Middle-east Arab News Opinion | Asharq Al-awsat

The bad entourage | ASHARQ AL-AWSAT English Archive 2005 -2017
Select Page

With the continued suppression of popular protests in Syria, one is reminded of the interview that the New York Times conducted with Syrian businessman Rami Makhlouf, who also happens to be a cousin of Syrian President Bashar al-Assad and a member of the powerful inner circle that dominates the decision making process in the country. In this interview Makhlouf played a lot of his cards, not least the message he addressed to Israel: “If there is no stability here [Syria], there’s no way there will be stability in Israel”. Yet what was most significant, in my estimation, was what he said about his government’s commitment to combating and confronting the protests until the end. This man, whose own activities have been the subject of protest, provided an insight into the thinking process of the regime, when he indicated that the ruling class believes that its survival requires them to unite in the face of protests, saying “As a person, each one of us knows we cannot continue without staying united together.”

This thinking process explains the Syrian regime immediately resorting to violence during the early days of the uprising, after the restricted circle surrounding the Syrian president chose the option of “repression” over the option of reforms and concessions. This decision, according to Rami Makhlouf, was not taken individually but collectively, i.e. by a group that considers its survival to be linked to the survival of the [Syrian] regime. They believe their interests are best served by the regime continuing to wield an iron first and remain in complete control of the state’s military and security apparatus, in addition to the economy.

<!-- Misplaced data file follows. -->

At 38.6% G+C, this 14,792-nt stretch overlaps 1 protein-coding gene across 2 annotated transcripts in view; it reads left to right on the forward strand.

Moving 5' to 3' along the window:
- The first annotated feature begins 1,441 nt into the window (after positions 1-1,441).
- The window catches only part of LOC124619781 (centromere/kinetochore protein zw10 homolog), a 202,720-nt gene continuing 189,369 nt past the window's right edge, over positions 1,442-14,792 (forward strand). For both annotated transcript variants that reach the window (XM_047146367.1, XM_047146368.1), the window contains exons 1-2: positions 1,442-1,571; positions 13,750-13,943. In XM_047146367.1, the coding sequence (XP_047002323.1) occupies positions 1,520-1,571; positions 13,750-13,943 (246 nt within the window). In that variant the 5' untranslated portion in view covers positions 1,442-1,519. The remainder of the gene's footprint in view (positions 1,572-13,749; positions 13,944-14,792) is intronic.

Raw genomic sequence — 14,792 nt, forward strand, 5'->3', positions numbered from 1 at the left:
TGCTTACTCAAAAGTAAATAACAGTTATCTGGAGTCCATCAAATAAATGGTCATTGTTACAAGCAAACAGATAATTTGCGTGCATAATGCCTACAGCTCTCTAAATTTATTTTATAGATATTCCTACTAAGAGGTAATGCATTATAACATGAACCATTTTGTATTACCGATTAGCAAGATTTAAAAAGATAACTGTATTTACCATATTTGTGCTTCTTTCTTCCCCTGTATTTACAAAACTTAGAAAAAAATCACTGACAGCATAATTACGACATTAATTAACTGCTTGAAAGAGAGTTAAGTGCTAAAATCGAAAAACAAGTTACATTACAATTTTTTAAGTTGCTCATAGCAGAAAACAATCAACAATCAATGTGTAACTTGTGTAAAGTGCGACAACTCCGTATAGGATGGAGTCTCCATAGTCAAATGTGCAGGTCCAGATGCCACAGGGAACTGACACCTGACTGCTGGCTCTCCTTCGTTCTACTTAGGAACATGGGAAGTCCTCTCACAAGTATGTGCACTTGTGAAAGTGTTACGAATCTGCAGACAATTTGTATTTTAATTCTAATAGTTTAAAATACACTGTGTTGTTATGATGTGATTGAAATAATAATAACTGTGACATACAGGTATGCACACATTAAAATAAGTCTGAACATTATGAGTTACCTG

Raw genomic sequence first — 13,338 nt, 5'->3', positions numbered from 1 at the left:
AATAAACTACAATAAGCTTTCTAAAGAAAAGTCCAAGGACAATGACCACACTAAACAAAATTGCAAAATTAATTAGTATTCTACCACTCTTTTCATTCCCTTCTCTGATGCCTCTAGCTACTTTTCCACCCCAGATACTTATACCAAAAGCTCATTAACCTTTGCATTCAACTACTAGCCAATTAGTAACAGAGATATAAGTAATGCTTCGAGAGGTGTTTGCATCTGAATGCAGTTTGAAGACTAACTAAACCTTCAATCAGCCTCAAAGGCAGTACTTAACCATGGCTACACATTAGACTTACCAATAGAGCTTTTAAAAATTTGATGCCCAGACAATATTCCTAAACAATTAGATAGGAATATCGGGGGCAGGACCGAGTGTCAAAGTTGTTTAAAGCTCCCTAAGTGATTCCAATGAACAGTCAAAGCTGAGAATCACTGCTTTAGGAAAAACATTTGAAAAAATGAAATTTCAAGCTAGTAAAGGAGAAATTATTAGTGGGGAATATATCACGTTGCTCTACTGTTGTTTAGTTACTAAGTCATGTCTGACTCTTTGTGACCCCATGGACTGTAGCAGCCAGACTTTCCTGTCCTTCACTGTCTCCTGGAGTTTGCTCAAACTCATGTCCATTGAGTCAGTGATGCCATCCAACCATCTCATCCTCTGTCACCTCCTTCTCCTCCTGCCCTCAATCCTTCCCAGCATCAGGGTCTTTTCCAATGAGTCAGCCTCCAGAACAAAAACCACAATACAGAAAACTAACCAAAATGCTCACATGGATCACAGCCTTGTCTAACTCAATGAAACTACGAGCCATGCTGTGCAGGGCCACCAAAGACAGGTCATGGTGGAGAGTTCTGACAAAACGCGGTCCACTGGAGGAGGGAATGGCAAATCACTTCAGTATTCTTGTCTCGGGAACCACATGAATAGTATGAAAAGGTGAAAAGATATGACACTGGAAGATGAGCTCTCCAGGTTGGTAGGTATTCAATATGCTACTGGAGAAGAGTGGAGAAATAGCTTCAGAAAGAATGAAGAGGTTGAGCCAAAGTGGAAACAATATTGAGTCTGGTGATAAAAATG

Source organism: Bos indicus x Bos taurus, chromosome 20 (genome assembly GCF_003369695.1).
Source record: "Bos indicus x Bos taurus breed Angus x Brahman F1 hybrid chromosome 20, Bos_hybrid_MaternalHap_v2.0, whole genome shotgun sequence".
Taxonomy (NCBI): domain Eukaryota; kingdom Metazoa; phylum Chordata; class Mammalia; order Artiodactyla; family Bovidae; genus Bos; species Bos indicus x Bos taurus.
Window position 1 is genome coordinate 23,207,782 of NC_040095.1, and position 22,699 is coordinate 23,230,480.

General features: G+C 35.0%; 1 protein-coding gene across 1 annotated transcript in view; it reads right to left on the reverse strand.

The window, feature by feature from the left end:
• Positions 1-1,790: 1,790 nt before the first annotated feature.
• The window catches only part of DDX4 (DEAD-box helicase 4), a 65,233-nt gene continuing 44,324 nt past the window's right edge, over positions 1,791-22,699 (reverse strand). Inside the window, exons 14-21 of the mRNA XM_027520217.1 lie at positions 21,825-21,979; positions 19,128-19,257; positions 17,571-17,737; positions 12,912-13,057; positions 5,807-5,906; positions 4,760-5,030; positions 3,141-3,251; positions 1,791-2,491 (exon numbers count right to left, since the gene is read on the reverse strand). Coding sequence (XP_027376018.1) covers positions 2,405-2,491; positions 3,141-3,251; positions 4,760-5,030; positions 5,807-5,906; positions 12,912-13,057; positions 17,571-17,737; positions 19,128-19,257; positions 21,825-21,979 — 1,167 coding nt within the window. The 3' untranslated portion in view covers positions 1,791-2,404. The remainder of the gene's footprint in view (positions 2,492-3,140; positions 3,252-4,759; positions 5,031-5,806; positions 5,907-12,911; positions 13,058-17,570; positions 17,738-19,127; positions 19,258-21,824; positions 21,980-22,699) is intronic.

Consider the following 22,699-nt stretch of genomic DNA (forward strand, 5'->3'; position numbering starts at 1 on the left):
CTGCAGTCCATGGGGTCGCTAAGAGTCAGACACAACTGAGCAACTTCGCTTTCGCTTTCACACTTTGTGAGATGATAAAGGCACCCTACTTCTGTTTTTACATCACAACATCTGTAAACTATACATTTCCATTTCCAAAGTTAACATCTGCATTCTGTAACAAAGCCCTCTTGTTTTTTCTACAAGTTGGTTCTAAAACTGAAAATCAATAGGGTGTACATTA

In Yemen, a number of well-informed sources have spoken about the relatives of President Ali Abdullah Saleh – in addition to his close associates – being in control of much of the political, security and military apparatus in the country, in addition to Yemen’s economic resources, and pressuring the Yemeni president not to step down from power. Perhaps this explains why the Yemeni president’s position seems to change so often, with his statements swinging between him being prepared to step down and sign the Gulf initiative, to him completely rejecting this. Indeed he even addressed the Yemenis protesting against his rule, saying “I will not leave power…you [the protestors] should leave!” There are some circles that say that Ali Abdullah Saleh is a [political] manipulator, and that he does not want to step down from power, and that he utilized the Gulf initiative as a means to divide his opponents; however this does not discount the role being played by those surrounding the president whose interests are at stake, pressuring him to remain in power in order to preserve their own interests and presence. Such people could learn a little something from the following hadith: “When Allah has a good purpose for a ruler, He appoints for him a sincere minister who reminds him if he forgets and helps him if he remembers”. Were Saleh’s close associates of this caliber, they would have persuaded the President to step down when he said “I am tired (of ruling) and there are those who are tired of me, such is the way of the world”. Had they done this, they would have saved Yemen a lot of bloodshed and suffering.